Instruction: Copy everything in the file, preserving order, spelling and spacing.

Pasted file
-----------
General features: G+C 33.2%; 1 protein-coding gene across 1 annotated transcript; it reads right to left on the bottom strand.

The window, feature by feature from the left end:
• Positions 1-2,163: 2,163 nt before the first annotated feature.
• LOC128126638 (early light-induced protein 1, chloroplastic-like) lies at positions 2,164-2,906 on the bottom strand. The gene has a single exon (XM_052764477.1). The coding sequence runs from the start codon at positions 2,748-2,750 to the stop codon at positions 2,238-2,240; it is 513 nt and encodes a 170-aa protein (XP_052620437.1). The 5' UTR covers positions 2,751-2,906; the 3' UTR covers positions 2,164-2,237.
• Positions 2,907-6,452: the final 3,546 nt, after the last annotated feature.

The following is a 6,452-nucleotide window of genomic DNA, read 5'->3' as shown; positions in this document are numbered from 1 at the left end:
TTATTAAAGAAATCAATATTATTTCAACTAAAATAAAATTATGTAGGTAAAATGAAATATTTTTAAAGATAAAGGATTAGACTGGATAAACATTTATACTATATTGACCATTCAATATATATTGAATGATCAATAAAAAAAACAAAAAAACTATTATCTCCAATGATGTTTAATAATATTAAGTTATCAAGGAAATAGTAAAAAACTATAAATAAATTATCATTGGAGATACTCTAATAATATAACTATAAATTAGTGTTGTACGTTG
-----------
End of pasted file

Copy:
General features: G+C 33.2%; 1 protein-coding gene across 1 annotated transcript; it reads right to left on the bottom strand.

The window, feature by feature from the left end:
• Positions 1-2,163: 2,163 nt before the first annotated feature.
• LOC128126638 (early light-induced protein 1, chloroplastic-like) lies at positions 2,164-2,906 on the bottom strand. The gene has a single exon (XM_052764477.1). The coding sequence runs from the start codon at positions 2,748-2,750 to the stop codon at positions 2,238-2,240; it is 513 nt and encodes a 170-aa protein (XP_052620437.1). The 5' UTR covers positions 2,751-2,906; the 3' UTR covers positions 2,164-2,237.
• Positions 2,907-6,452: the final 3,546 nt, after the last annotated feature.

The following is a 6,452-nucleotide window of genomic DNA, read 5'->3' as shown; positions in this document are numbered from 1 at the left end:
TTATTAAAGAAATCAATATTATTTCAACTAAAATAAAATTATGTAGGTAAAATGAAATATTTTTAAAGATAAAGGATTAGACTGGATAAACATTTATACTATATTGACCATTCAATATATATTGAATGATCAATAAAAAAAACAAAAAAACTATTATCTCCAATGATGTTTAATAATATTAAGTTATCAAGGAAATAGTAAAAAACTATAAATAAATTATCATTGGAGATACTCTAATAATATAACTATAAATTAGTGTTGTACGTTG